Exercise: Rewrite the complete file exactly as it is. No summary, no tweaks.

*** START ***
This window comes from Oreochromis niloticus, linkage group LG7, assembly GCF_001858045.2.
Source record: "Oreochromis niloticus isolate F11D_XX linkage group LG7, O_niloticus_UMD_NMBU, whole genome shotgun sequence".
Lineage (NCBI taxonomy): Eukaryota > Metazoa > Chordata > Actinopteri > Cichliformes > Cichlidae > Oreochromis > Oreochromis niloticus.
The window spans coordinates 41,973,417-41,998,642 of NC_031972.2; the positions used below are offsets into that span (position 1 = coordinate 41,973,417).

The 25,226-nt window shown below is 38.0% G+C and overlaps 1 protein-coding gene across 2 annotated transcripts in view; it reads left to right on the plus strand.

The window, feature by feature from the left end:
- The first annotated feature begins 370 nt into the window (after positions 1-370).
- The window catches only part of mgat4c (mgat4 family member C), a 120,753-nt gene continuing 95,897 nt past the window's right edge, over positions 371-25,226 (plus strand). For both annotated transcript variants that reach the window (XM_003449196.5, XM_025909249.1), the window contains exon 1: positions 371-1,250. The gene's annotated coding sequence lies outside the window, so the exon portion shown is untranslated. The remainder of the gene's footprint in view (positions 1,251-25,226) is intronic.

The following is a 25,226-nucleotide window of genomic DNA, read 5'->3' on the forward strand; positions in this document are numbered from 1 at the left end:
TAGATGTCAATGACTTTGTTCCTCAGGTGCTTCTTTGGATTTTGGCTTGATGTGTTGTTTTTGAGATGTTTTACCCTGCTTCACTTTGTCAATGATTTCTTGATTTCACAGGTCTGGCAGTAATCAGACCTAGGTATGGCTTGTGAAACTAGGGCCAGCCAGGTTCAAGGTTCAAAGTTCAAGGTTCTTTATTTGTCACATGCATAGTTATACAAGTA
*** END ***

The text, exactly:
This window comes from Oreochromis niloticus, linkage group LG7, assembly GCF_001858045.2.
Source record: "Oreochromis niloticus isolate F11D_XX linkage group LG7, O_niloticus_UMD_NMBU, whole genome shotgun sequence".
Lineage (NCBI taxonomy): Eukaryota > Metazoa > Chordata > Actinopteri > Cichliformes > Cichlidae > Oreochromis > Oreochromis niloticus.
The window spans coordinates 41,973,417-41,998,642 of NC_031972.2; the positions used below are offsets into that span (position 1 = coordinate 41,973,417).

The 25,226-nt window shown below is 38.0% G+C and overlaps 1 protein-coding gene across 2 annotated transcripts in view; it reads left to right on the plus strand.

The window, feature by feature from the left end:
- The first annotated feature begins 370 nt into the window (after positions 1-370).
- The window catches only part of mgat4c (mgat4 family member C), a 120,753-nt gene continuing 95,897 nt past the window's right edge, over positions 371-25,226 (plus strand). For both annotated transcript variants that reach the window (XM_003449196.5, XM_025909249.1), the window contains exon 1: positions 371-1,250. The gene's annotated coding sequence lies outside the window, so the exon portion shown is untranslated. The remainder of the gene's footprint in view (positions 1,251-25,226) is intronic.

The following is a 25,226-nucleotide window of genomic DNA, read 5'->3' on the forward strand; positions in this document are numbered from 1 at the left end:
TAGATGTCAATGACTTTGTTCCTCAGGTGCTTCTTTGGATTTTGGCTTGATGTGTTGTTTTTGAGATGTTTTACCCTGCTTCACTTTGTCAATGATTTCTTGATTTCACAGGTCTGGCAGTAATCAGACCTAGGTATGGCTTGTGAAACTAGGGCCAGCCAGGTTCAAGGTTCAAAGTTCAAGGTTCTTTATTTGTCACATGCATAGTTATACAAGTA